A prediction doing the rounds says that by 2023, half of all the enterprises in existence would have gone through some amount of digitization. This implies an investment of about US $1 trillion every year, for the next few years, towards the digital transformation of those enterprises. Half of that spending will be on Cloud.
When there are so many new digital technologies in play, how does the relatively mature cloud end up completely dominating the transformation narrative? To answer that, we must take a step back to understand what compels enterprises to digitize. Overwhelmingly, it is the desire to make costs variable, rationalize applications, automate operations and elevate customer experience; these goals become viable only when the enterprise ports its workloads, applications, data and systems to the cloud.
An enterprise starting its cloud journey is faced with several decisions, ranging from choosing the cloud type (public or private) and provider to laying out an agenda for migration. This is the first line of action – it is obvious and easily dealt with. Take the choice of cloud type, as an example. Every application has two parts to it – a system of record, which hosts operational data, processes and other back-office elements, and a system of engagement, which connects the enterprise to the outside world to enable experience delivery, customer service, collaboration with partners, and co-creation with ecosystems. A prudent approach, now accepted by most organizations, is to pursue a multicloud strategy where the systems of record are retained on a private cloud while the systems of engagement are migrated to a public cloud where they can interoperate with the rest of the world. This means the overriding benefit of agility from the public cloud, and the convenience and assurance of closely managed monitored that comes with the private cloud.
But what follows is trickier. Most enterprises assume cloud migration equals lifting their on-premise infrastructure and shifting it to an AWS or Azure server. Nothing could be further from the truth. For a true digital transformation – and what is the move to cloud for, if not that – an enterprise must first transform its processes to render them suitable for the cloud. (Typically, cloud-first processes are self-service friendly; they exchange data with external systems; are embedded with learning and healing capabilities; are extremely robust and scalable.) Another important step is to leverage automation and artificial intelligence to enhance cloud operations and outcomes with minimal human intervention. The transformation decision, including which partner to bring on board to facilitate all of this, is therefore the most crucial one, since this is what eventually justifies the enterprise’s cloud investment.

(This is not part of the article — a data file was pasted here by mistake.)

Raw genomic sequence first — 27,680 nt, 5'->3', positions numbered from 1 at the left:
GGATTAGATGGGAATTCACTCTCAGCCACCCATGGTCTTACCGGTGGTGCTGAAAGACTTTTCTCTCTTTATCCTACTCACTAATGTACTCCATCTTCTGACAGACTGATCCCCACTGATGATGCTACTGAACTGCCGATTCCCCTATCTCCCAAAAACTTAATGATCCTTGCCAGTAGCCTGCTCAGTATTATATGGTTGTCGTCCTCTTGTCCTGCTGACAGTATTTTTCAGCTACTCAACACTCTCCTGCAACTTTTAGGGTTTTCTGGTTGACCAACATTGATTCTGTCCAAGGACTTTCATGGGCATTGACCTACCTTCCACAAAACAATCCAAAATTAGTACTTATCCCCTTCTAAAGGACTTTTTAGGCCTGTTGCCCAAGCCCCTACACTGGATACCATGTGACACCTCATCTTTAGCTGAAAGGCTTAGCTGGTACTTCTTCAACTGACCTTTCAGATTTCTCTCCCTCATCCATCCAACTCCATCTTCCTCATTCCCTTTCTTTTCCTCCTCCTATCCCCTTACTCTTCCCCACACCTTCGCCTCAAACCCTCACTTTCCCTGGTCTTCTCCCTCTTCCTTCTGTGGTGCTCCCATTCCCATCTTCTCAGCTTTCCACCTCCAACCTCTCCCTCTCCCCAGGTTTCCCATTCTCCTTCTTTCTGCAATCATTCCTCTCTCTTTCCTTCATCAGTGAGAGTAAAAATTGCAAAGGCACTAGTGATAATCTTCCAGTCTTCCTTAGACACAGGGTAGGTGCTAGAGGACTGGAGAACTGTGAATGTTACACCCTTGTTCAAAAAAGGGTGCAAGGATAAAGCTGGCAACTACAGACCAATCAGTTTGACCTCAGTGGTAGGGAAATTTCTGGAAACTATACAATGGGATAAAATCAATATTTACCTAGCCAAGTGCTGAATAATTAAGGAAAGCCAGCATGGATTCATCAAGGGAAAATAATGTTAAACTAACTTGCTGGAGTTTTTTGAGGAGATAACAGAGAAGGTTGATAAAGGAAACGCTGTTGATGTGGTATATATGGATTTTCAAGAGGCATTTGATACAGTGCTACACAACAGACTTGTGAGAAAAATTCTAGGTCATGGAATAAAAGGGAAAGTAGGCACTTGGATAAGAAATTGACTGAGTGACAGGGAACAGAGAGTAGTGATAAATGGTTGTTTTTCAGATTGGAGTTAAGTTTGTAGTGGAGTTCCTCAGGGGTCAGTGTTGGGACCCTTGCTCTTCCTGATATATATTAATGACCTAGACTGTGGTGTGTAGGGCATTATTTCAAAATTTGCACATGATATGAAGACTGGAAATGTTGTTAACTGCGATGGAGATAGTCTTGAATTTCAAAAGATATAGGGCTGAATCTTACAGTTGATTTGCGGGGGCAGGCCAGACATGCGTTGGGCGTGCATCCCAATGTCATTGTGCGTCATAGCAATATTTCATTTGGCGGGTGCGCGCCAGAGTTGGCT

Transforming the enterprise workload is possibly the biggest chunk in the cloud migration activity of an enterprise. But migrating a humungous ERP legacy system that has been firmly lodged on-premise for decades is formidable and prohibitively expensive, not to mention tedious, since it requires the enterprise to liaise with a variety of cloud and cloud support services vendors. Daunted by the task, many organizations defer or even give up the idea. But now, cloud transformation providers are coming to their rescue with an accessible bundle of cloud subscription (from say, Azure), licensed software (SAP S4 HANA, for example) and transformation services, which flatlines the cost and takes out much of the cost from existing estates; the resulting savings can now be invested into transitioning the enterprise workload to the cloud and S4 HANA. Flexible payment options – by outcome or usage, for example – further simplify the migration.
With so many enterprises going the way of the hybrid cloud, they are also leveraging the Polycloud layer to manage the landscape. The Polycloud sits atop their clouds (public/ private) and manages the heterogeneous cloud ecosystems underneath while also bringing with it a catalog of services available for provisioning and an AI layer to help users make better cloud provisioning decisions.
These are some cues that can enable enterprises to leverage the cloud option to digitally transform into leaner, nimbler entities with infrastructure ramping up and down on demand, and in tune with market signals. It is also a great way to democratize access to intelligent automation and leverage it across functions in ways that are simply not possible when these capabilities are on-prem and almost entirely serving the needs of the CIO’s organization. But the transformation is incomplete if it does not ultimately change them into innovative organizations that are unafraid to experiment, much like the digital-native firms. The latter see cloud not just as an agility and efficiency lever but an environment that can power innovation – where it is viable for thousands of employees, to collaborate with AI, think out of the box, hunt for problems or experiment with new innovations in search of the few ideas that will finally work. This is why these firms run not only systems and applications, but their entire innovation engine on cloud; so, they may experiment at will, fail fast, learn even faster and rapidly scale up the ideas worth pursuing.
This is more a mindset than a provisioning tactic. And incumbent organizations will do well to adopt it as well. This is the bigger role for cloud in digital transformation, at the heart of their innovation framework.
read more at https://www.cio.com by Brand Post